For the past month, we've been highlighting some of the amazing women that work with Renegade as part of International Women's Month. While there are still many more behind the scenes ladies on our crew, it's been wonderful to spotlight a few of them.
Today, we had a chance to chat with the incredible, Beth Sobel! She is working on a super secret project with Renegade right now! (Keep reading for a sneak peek!)
Beth, welcome to the International Women's Day Spotlight! For those reading who don't know you yet, tell us a bit about yourself.
Hi! I’m Beth, and I live in Bellingham, Washington, with my wonderful husband and two moderately well-behaved cats. I would describe them as well behaved were it not for their unfortunate love of staring us in the eyes while slowly pushing board game components off the table. We love board gaming despite our cats, and have two weekly events we attend.
Despite your cats' best efforts, it sounds like you really love games! Beyond playing them, how are you involved with games in this industry and how did you get there?
I’m a board game illustrator. I’ve been fortunate to work on projects such as Lanterns and World’s Fair 1893, Herbaceous, Coldwater Crown, Viticulture and Tuscany, and many more. I started my board game career through a recommendation from a friend for whom I did some illustration work, and it’s been a wonderful experience. Prior to my first board game illustration job, I hadn’t played a hobby game besides Catan, so the illustration is also how I got into board gaming as a hobby.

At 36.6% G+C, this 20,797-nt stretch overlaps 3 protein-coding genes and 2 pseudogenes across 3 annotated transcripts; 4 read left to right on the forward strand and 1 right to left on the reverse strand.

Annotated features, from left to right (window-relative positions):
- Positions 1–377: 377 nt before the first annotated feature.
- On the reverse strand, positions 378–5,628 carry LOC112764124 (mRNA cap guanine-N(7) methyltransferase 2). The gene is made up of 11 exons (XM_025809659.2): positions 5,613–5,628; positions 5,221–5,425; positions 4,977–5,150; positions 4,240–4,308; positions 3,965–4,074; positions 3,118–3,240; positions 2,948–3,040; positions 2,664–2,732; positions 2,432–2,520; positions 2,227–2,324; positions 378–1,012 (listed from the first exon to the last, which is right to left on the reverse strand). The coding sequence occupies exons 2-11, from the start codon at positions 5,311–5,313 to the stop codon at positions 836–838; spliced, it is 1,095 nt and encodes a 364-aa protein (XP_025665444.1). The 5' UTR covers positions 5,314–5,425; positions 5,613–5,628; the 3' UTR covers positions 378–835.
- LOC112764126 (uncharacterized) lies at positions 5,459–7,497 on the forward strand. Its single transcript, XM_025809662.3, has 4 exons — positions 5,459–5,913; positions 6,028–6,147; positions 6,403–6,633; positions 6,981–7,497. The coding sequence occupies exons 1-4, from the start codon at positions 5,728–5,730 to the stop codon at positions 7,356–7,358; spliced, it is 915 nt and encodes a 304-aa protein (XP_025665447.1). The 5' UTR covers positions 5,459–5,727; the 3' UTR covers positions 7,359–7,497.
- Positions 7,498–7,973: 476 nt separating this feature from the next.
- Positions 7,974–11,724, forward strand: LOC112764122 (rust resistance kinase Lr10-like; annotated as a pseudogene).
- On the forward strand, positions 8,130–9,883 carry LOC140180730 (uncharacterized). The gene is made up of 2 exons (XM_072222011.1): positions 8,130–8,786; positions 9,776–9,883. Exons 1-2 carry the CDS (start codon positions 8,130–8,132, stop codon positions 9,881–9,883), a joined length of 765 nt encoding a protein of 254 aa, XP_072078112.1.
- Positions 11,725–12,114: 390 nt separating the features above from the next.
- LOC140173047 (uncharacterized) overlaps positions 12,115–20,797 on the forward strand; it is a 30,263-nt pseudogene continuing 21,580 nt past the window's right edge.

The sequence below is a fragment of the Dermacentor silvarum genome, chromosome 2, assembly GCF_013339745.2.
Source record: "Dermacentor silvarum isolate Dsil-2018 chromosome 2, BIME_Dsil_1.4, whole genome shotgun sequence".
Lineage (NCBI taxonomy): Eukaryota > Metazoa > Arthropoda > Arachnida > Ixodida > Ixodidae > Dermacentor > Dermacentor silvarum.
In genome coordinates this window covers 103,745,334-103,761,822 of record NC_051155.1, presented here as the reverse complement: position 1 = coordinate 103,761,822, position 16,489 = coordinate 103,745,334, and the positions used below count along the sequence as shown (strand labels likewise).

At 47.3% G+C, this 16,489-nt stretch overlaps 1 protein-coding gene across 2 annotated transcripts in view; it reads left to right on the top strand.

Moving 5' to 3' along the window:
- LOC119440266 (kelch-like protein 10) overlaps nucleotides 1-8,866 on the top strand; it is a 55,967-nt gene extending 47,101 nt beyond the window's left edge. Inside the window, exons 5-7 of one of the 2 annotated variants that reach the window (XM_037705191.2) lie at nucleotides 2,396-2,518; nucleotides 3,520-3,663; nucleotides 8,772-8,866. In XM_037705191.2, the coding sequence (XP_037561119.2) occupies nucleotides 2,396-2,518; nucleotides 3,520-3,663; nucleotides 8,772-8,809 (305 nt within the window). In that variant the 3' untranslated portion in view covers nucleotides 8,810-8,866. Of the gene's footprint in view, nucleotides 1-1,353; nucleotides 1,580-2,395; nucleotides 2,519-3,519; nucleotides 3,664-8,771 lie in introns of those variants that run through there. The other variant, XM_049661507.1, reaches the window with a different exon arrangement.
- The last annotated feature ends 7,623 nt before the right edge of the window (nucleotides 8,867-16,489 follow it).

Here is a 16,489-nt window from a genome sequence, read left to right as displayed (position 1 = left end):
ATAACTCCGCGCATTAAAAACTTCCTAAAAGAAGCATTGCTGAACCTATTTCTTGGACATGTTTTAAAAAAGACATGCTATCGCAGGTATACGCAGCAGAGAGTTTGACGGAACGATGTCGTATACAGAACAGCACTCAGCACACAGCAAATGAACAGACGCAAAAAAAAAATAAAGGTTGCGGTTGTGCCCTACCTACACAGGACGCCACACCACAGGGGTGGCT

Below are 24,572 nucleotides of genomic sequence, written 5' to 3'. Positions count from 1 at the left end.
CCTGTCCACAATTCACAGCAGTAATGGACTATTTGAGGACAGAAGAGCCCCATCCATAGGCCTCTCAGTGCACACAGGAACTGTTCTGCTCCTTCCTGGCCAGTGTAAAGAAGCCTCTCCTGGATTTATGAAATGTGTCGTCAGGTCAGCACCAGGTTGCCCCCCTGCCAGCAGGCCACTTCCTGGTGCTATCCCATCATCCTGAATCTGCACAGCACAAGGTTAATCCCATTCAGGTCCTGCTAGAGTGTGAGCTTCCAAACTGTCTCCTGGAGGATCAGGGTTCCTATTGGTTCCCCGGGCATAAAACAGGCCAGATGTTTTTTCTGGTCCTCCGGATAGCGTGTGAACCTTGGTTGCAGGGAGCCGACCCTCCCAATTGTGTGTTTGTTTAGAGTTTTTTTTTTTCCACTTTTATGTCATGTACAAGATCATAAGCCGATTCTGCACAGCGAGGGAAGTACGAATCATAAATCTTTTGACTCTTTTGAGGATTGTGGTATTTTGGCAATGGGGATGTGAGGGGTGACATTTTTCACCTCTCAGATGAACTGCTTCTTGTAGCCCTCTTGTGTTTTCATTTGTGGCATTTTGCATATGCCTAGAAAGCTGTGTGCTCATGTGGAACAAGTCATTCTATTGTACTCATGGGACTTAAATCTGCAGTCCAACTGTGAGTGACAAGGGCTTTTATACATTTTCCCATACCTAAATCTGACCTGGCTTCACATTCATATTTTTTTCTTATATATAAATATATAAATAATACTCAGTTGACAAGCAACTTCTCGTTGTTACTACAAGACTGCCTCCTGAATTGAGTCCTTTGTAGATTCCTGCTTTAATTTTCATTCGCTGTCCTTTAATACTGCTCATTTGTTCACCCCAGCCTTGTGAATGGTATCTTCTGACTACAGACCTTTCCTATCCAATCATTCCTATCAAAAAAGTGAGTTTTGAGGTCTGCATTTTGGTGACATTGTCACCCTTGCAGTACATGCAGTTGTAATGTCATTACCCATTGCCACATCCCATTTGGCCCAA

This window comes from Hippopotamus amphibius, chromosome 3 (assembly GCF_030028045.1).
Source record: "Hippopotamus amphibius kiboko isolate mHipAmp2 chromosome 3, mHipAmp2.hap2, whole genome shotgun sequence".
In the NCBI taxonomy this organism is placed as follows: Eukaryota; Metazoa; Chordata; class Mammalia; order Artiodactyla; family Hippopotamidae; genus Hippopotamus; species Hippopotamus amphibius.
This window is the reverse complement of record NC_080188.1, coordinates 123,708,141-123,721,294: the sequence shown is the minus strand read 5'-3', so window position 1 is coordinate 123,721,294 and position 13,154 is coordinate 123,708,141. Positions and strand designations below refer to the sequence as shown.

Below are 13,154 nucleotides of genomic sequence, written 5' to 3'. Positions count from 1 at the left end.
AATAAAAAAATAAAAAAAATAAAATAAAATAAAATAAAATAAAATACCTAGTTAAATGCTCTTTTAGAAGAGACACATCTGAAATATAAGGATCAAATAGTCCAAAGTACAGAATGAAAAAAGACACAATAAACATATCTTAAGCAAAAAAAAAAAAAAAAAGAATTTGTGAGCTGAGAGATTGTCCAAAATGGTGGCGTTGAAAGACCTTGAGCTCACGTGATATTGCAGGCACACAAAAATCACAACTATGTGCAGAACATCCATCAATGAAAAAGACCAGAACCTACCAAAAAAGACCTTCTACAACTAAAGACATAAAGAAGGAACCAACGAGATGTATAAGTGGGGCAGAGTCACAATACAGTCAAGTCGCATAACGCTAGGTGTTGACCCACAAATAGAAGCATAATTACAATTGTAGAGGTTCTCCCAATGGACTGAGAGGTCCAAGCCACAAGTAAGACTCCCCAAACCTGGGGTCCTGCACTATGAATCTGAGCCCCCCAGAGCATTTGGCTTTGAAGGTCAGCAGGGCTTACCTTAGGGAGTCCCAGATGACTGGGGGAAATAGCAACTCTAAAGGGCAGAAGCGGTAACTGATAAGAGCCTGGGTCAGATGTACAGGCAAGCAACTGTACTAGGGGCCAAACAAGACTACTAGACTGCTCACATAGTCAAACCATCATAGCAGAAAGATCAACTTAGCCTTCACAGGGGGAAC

It sounds like you're a full fledged gamer now! What are your favorite games?
Oh, this is always a difficult question. My first inclination is to list every game I like, which would be a very, very long list. Excluding anything I’ve worked on, some current favorites are Concordia, World Without End, Honshu, Archaeology, Orleans, and Gold West.
Those are some great games, but I can see how it would be hard to exclude ones you have worked on! It's a long list! Looking back at your career, what surprises you the most?
Oh, definitely that I have this career at all! I went to graduate school for painting but didn’t end up doing much with it because I’m really very shy about discussing my work in person, which made gallery shows impractical.
Illustration ended up being a great fit for me. It offers the lack of many discussions of things I’ve painted, which I appreciate, and I really love working towards assignments, which is also a core part of illustration.
While gaming is important, we all have other things we like to do to keep ourselves sane. What do you do outside of gaming?
I really love living in the Pacific Northwest, and try to spend time outside when possible. The landscape here is stunning. While Bellingham is on the coast, we have mountains a short drive away, including a nearly 11,000 foot volcano!
Unsurprisingly, I also spend a good amount of time drawing, as I’m always trying to improve my abilities and learn new things.
Washington is incredibly beautiful. It's no wonder that your art often has a serene majestic look to it. Beyond being beautiful, it's also clear that you value diversity in your work. What or who inspires you to be so conscious of variety in your art?
Mainly, it doesn’t make sense to me for board games to not reflect the world in which I live. Seeing the same faces over and over again in a game for no specific reason feels boring, and can make a game difficult for me to relate to. With the enormous wealth of diversity that the real world provides, why not include that in game art?
Thank you so much for your inspirational words and for sharing your art with us. We are incredibly greatful for everything you've contributed to this industry. We look forward to seeing more from your upcoming projects!